This is a Hardy Chicago fig located in the Southwark community garden.
Fig trees in Philadelphia are like an untapped gold mine. On the surface, you may think that it's just another city, but if you dig around, you'll realize that there are trees everywhere. Not only that, but the city has had a huge number of fig-growing immigrants come through and with them, they brought their fig trees.
It's also a city that has never been fully explored. I don't know of a single serious hobbyist grower that has spent the time to look around. In NYC my friend Danny Gentile (the owner of FigBid) was the go-to guy in New York City for fig trees. He would hand out business cards, put ads in the local papers and prune fig trees for folks around New York City. Through his efforts, he has found a number of fig trees that potentially could have been lost forever and never introduced to the fig-growing community.
In Philadelphia, there isn't a Danny Gentile, which is partly why I decided to champion this effort.
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If you'll take a look around Northeast Philly & South Philly, you'll understand why. They're everywhere. Not only are they numerous, but I've seen in a limited time this season at least 40 trees that are over 10 ft in height and appear to have been there for an extended period of time. There's clearly a huge resource of genetics here and I aim to find something unique, hardy, and special. In fact, I feel like I already have. After looking around this summer, it didn't take a long time to closely inspect some trees and realize that they're unique.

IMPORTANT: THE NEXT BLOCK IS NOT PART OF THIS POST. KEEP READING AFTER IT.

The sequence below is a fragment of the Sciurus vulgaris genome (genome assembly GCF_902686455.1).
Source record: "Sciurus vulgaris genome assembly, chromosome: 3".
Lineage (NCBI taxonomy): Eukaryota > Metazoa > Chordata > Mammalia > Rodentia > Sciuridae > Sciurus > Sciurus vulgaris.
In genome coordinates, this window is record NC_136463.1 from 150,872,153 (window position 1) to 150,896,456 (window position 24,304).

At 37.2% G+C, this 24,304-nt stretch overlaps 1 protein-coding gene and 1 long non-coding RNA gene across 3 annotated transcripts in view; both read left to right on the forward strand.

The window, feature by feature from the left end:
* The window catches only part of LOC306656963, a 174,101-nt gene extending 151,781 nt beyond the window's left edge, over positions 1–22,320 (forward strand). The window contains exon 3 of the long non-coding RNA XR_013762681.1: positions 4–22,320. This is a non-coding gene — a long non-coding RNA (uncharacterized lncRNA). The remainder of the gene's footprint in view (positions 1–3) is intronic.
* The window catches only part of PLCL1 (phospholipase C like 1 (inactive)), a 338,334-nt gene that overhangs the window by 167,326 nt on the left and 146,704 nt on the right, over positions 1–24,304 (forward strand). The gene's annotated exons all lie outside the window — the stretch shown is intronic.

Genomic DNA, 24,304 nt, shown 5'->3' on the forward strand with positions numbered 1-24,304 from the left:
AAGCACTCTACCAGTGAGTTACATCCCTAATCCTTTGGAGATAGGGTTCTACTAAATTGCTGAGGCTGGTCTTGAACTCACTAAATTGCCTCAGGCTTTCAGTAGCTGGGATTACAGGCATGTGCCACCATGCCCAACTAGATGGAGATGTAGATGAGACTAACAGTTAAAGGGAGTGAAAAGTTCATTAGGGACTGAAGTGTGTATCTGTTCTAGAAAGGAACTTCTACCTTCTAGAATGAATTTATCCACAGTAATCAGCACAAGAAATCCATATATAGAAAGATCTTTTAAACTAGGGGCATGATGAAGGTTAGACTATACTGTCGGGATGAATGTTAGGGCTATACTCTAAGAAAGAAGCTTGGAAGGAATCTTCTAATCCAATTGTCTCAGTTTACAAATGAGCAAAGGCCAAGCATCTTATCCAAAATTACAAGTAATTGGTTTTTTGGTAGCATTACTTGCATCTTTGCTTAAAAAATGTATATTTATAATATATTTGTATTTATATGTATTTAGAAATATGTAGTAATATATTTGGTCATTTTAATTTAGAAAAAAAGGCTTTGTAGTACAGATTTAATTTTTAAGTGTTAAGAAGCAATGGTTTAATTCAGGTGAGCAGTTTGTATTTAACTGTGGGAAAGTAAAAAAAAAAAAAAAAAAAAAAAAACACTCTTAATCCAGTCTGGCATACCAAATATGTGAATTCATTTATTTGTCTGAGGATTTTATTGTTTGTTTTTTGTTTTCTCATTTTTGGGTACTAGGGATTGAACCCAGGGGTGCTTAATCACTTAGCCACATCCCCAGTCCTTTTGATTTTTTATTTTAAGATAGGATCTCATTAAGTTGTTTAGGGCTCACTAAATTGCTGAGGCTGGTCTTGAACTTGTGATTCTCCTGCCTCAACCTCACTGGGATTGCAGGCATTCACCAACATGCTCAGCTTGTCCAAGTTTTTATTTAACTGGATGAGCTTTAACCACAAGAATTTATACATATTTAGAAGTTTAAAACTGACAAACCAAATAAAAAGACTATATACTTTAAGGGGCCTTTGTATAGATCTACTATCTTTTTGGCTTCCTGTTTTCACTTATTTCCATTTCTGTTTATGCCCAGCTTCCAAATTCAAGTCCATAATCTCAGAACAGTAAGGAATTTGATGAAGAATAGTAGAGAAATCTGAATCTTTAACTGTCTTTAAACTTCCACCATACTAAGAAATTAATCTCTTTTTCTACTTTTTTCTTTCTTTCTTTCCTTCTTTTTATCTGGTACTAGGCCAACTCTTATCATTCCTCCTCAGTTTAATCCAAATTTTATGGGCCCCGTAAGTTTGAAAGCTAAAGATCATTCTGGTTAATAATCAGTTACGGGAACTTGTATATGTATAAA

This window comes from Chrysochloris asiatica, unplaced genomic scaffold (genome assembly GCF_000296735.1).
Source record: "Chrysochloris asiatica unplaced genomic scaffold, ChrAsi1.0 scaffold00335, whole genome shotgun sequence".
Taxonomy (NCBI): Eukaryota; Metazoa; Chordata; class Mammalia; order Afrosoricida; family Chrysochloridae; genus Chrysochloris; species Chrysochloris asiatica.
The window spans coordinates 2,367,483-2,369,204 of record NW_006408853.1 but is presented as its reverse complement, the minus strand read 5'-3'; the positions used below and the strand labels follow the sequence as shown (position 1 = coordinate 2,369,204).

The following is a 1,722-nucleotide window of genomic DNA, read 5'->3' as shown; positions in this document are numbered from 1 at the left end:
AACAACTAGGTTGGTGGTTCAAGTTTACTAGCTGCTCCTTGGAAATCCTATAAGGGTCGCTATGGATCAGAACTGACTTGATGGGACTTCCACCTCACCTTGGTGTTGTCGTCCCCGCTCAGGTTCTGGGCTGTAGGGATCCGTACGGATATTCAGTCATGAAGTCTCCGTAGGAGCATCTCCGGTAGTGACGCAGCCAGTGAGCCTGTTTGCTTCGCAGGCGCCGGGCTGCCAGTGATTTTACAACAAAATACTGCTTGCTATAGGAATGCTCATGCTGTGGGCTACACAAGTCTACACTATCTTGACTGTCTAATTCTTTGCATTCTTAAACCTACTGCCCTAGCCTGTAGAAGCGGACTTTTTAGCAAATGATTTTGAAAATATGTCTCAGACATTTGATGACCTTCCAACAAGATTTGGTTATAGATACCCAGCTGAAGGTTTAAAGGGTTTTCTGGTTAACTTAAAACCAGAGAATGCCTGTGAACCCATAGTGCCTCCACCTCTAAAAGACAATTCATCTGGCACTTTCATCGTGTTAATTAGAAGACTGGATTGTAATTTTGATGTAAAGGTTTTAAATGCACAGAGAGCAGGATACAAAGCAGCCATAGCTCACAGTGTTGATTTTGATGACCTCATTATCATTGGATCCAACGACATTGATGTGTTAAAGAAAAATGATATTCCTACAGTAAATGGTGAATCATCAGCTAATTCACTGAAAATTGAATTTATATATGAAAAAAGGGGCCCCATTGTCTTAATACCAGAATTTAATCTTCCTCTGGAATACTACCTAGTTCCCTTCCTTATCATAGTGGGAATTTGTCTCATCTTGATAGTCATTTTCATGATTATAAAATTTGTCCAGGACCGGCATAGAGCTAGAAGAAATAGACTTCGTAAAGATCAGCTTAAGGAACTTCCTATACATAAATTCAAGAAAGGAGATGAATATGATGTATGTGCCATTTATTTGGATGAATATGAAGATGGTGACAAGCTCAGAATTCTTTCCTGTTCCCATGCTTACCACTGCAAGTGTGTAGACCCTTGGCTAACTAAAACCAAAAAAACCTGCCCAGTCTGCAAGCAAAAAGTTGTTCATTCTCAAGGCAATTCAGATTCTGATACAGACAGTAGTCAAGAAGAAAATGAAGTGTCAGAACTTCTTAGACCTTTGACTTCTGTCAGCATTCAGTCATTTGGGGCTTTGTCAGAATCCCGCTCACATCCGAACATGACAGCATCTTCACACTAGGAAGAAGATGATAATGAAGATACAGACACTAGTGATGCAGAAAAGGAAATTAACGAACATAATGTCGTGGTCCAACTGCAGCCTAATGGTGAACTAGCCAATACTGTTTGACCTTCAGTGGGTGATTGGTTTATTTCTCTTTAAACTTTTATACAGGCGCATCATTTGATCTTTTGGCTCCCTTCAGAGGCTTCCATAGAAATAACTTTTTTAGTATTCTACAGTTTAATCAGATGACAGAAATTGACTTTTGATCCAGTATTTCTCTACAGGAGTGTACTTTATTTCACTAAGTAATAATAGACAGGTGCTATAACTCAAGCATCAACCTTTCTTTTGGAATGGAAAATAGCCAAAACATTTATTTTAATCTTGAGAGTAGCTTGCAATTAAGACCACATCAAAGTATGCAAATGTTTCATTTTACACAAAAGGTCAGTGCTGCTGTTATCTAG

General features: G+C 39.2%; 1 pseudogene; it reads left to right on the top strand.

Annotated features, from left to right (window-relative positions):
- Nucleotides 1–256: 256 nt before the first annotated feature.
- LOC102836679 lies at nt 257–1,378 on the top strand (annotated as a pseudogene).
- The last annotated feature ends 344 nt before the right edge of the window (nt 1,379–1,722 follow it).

Most of the trees in the city are Hardy Chicago and Columbaro Nero. They're very easily identifiable. Celeste is probably third in quantity with some Dotatto and Adriatic figs mixed in.
Below are photos of the commonly found figs in Philadelphia. For more on different fig varieties, check out the Fig Boss variety directory, here:
There is also the somewhat famous Paradiso fig grown by Giovanni. There was an article written about him and his figs years ago after selling his amazing fruits at Reading Terminal Market. His tree is located in South Philly. You can read the article here:
In Giovanni's community in South Philly the families there are overwhelming of Italian descent. When visiting this fall, I could not believe how numerous the fig trees were there. And each house had not only its own but usually something unique from the next house.
My plan is to go back this winter, knock on doors and ask for cuttings. I'll keep you all updated as I grow more of these trees. There will be a lot to learn about each one.